artist / participant
EXILE is pleased to present a solo exhibition of the work of artist Verena Pfisterer (1941 – 2013). The exhibition, curated by Silke Nowak, focuses on drawings and objects from the early and late stages of her artistic career. The selected works, most of which have never before been exhibited, are set in dialogue with each other and form a beginning and an end point from which to approach the work and persona of Verena Pfister.
Already at the early age of 17, Pfisterer joined the Junge Kunstkreis (JuKu), a group of young adults interested in art where she also met her later peer and personal friend Franz Erhard Walther. From 1960 to 1963, Pfisterer studied at Städelschule in Frankfurt before entering Kunstakademie Düsseldorf from where she graduated in 1967. In Düsseldorf, Pfisterer became an active part of the art movement, participated in many exhibitions, happenings and actions alongside artists such as Jörg Immendorff, Chris Reinecke and Reiner Ruthenbeck. She created experiential room-size environments such as Lichtbrunnen (1965), sculptures, which often contained moving or light elements, staged photographs, fashion drawings for women clothing, and participatory happenings.
Following art school, Pfisterer moved from Düsseldorf to Berlin. Motivated by the student protest and peace movements predominant in Berlin, Pfisterer shifted her focus from the perceived narrow margins of the Düsseldorf art scene to the ideas of social and political change. Here in Berlin, Pfisterer continued her artstic practice while simultaneously becoming deeply involved in socio-political activism. Her works were made to be used, touched and interacted with as she opposed the limited context art was traditionally presented in.
By expanding the idea of the purpose and role of her art, Pfisterer wanted her art understood as participatory and integrative, aimed at a direct visceral interaction between the art work and the audience. Pfisterer understood her art as an active part embedded in the ideas for social change but never limited her interests to the arts alone. In 1975 she began to study psychology, philosophy and sociology at West Berlin’s Freie Universität and was awarded her doctorate in psychology in 1985.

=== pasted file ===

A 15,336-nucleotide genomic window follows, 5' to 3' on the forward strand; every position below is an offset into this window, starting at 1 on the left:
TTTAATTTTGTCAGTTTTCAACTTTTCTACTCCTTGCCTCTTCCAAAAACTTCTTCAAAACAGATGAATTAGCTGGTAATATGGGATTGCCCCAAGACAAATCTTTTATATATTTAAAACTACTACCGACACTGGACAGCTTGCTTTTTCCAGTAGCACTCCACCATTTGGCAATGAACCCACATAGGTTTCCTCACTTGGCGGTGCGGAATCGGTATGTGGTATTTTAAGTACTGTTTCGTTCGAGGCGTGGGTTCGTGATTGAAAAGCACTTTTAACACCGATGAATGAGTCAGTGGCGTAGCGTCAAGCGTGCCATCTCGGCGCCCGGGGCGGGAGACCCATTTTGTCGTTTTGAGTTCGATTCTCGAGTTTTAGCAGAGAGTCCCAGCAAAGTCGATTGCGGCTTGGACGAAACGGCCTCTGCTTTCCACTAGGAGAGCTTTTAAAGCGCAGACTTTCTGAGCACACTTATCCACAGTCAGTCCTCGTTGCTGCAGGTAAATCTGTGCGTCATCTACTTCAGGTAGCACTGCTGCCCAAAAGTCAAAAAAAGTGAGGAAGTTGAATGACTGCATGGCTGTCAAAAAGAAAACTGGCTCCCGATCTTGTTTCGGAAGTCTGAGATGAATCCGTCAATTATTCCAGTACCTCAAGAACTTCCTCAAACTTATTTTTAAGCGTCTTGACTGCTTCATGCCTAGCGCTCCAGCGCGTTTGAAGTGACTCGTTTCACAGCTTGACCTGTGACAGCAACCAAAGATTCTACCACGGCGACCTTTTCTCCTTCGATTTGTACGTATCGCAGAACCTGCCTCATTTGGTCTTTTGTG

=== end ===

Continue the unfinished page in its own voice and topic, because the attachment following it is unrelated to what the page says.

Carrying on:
From the mid 1970s Pfisterer increasingly retreated from an active involvement in the arts, later becoming a professional therapist and occasional illustrator for magazines, but always continued her artistic practice, though now predominantly in private. Instead of creating actual objects she captured the ideas for such objects in very precise drawings and began to photograph her environment as a means of documenting her specific view. Simultaneously she worked on various novels and texts and later published the comprehensive book Fotografie und Alltag.
From 2001 to 2004, Pfisterer’s work was revisited in exhibitions organized by Kienzle & Gmeiner Gallery in Berlin as well as in the group exhibition Kurze Karrieren at mumok, Museum of Modern Art, Vienna. These exhibitions motivated her to refocus on her early creative works, and produce larger-scale drawings that partially reconnect to her early work while moving it forward into its own visual and conceptual language. Latest, in 2014, her hometown Fulda honored Pfisterer with the, to date, most comprehensive exhibition of her work at the Vonderau Museum.
Taking inspiration from her self-titled, though sadly only posthumously finished, catalogue Die Illusion der Freiheit der Kunst the exhibition pays homage to the multi-facetted, complex dimensions of the artist Verena Pfisterer. Through her very personal melange of academic and artistic interests she created an œvre that, while at all times playfully, often attributes to fairy-tales, christian symbolism, comics, craft, fashion and even kitsch. Though her execution is in fact always carefully planned, highly specific and conceptually concise.
From today’s point of view, Pfisterer’s work continues to question the role of art in terms of its ability for social integration, the rapidly vanishing potential of art in the face of its own hyper-commodification, and of its potentially even regressive meaning for social development. The artist has left us with a body of work that, from many different approaches, remains incredibly timely and relevant for the situation of contemporary art and society today.